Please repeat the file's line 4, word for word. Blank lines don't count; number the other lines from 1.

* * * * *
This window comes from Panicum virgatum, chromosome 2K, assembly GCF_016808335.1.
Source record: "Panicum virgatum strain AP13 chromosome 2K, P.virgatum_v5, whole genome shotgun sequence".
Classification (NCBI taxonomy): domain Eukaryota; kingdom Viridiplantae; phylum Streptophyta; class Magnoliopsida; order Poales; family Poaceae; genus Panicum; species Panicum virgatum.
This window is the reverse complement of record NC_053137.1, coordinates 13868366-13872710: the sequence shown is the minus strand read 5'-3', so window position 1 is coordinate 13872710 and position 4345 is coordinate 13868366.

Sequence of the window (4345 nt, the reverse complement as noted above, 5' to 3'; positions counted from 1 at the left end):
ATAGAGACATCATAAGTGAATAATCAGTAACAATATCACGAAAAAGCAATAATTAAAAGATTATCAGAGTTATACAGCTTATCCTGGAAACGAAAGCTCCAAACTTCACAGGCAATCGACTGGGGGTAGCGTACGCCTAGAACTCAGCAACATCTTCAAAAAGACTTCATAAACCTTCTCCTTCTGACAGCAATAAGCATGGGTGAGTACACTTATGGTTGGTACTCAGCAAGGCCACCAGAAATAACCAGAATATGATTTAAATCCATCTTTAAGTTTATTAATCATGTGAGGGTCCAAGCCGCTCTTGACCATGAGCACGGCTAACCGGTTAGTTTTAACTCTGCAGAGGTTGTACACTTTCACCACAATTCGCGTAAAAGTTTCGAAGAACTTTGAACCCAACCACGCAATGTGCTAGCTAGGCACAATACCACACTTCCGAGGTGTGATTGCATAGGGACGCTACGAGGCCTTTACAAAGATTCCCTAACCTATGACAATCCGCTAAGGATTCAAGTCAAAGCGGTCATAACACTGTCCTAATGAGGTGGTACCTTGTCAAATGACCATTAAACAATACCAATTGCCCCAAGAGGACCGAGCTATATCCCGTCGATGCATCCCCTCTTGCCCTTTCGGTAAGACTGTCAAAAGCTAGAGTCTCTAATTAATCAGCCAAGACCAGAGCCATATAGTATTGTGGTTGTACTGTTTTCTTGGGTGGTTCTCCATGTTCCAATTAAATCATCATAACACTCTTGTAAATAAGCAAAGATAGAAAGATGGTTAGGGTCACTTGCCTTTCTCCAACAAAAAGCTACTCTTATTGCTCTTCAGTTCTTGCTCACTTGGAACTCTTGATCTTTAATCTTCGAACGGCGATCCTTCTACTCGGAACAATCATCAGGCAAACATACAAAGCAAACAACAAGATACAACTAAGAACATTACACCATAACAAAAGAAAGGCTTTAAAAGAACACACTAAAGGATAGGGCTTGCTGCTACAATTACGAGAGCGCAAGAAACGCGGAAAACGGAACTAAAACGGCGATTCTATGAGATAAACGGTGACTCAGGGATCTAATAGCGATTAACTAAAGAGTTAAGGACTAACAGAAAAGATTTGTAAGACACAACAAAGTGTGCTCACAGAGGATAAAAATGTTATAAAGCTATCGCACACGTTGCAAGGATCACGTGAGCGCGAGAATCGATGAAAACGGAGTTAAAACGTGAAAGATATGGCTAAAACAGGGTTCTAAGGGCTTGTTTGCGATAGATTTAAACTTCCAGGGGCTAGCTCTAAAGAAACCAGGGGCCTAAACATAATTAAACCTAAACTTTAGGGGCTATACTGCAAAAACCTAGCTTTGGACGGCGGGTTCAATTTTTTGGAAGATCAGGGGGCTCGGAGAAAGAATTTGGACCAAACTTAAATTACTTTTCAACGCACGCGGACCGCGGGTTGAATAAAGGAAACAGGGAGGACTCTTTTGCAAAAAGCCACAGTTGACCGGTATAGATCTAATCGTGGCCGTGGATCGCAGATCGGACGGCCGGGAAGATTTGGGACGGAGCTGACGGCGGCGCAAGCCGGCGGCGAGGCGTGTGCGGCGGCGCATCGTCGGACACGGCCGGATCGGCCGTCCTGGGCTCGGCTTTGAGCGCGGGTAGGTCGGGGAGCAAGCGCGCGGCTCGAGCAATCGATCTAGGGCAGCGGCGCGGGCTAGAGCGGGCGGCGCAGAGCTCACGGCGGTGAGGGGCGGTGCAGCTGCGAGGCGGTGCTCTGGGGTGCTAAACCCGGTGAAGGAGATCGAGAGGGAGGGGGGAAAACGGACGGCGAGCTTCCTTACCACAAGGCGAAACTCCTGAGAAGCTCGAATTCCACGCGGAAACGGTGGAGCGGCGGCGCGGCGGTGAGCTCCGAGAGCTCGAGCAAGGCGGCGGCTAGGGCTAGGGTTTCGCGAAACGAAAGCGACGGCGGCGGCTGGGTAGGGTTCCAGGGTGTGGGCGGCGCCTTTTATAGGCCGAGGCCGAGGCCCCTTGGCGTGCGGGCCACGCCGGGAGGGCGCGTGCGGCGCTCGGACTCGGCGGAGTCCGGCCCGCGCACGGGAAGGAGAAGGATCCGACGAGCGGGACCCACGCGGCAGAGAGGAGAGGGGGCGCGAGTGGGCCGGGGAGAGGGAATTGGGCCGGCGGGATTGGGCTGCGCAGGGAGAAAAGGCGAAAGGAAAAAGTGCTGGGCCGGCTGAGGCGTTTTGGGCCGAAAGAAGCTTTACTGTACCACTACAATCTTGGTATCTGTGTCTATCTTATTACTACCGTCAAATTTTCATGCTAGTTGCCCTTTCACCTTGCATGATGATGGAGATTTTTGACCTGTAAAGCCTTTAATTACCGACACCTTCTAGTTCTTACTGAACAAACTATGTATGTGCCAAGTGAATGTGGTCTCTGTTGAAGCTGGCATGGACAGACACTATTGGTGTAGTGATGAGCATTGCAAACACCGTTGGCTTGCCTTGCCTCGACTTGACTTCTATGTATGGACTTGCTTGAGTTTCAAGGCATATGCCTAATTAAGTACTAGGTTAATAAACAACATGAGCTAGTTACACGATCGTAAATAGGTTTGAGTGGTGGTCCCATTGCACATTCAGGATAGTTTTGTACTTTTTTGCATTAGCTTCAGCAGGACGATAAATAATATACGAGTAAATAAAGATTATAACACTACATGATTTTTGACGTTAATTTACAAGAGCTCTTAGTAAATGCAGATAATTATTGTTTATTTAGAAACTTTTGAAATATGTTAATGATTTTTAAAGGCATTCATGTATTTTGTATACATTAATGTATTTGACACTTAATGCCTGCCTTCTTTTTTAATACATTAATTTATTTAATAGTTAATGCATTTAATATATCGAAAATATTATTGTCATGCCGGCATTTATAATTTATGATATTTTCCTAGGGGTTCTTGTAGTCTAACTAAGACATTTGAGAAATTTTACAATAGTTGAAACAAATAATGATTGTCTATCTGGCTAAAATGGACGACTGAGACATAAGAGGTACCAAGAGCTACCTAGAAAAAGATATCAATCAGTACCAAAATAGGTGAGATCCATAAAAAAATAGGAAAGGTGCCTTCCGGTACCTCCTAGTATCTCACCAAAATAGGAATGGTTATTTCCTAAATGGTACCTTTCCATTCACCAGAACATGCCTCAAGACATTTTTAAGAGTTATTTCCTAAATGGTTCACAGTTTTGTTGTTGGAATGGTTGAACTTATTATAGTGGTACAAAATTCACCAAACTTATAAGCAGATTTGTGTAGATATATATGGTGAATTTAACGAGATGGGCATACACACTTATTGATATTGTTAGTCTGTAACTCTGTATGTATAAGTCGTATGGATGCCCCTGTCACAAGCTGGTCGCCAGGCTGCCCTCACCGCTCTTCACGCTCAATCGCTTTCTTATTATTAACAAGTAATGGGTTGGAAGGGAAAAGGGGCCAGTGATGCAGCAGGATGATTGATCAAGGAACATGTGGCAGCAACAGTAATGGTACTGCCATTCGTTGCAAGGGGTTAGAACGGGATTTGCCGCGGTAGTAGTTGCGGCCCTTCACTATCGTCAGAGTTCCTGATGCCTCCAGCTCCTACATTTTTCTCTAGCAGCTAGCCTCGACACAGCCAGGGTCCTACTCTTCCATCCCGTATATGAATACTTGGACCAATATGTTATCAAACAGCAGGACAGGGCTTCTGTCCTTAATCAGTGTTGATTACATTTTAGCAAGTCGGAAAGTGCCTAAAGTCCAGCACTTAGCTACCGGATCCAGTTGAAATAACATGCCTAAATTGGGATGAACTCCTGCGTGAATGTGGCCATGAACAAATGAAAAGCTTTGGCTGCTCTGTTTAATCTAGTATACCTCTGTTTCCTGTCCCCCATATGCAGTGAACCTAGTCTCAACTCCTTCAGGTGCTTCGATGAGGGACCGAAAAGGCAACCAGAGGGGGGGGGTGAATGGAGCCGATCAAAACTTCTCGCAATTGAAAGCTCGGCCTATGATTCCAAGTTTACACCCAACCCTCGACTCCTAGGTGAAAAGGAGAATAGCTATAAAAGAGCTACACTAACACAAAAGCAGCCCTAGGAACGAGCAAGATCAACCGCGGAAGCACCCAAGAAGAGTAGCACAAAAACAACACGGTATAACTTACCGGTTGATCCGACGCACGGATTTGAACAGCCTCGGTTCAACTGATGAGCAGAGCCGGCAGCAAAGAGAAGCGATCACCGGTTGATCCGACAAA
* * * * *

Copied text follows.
This window is the reverse complement of record NC_053137.1, coordinates 13868366-13872710: the sequence shown is the minus strand read 5'-3', so window position 1 is coordinate 13872710 and position 4345 is coordinate 13868366.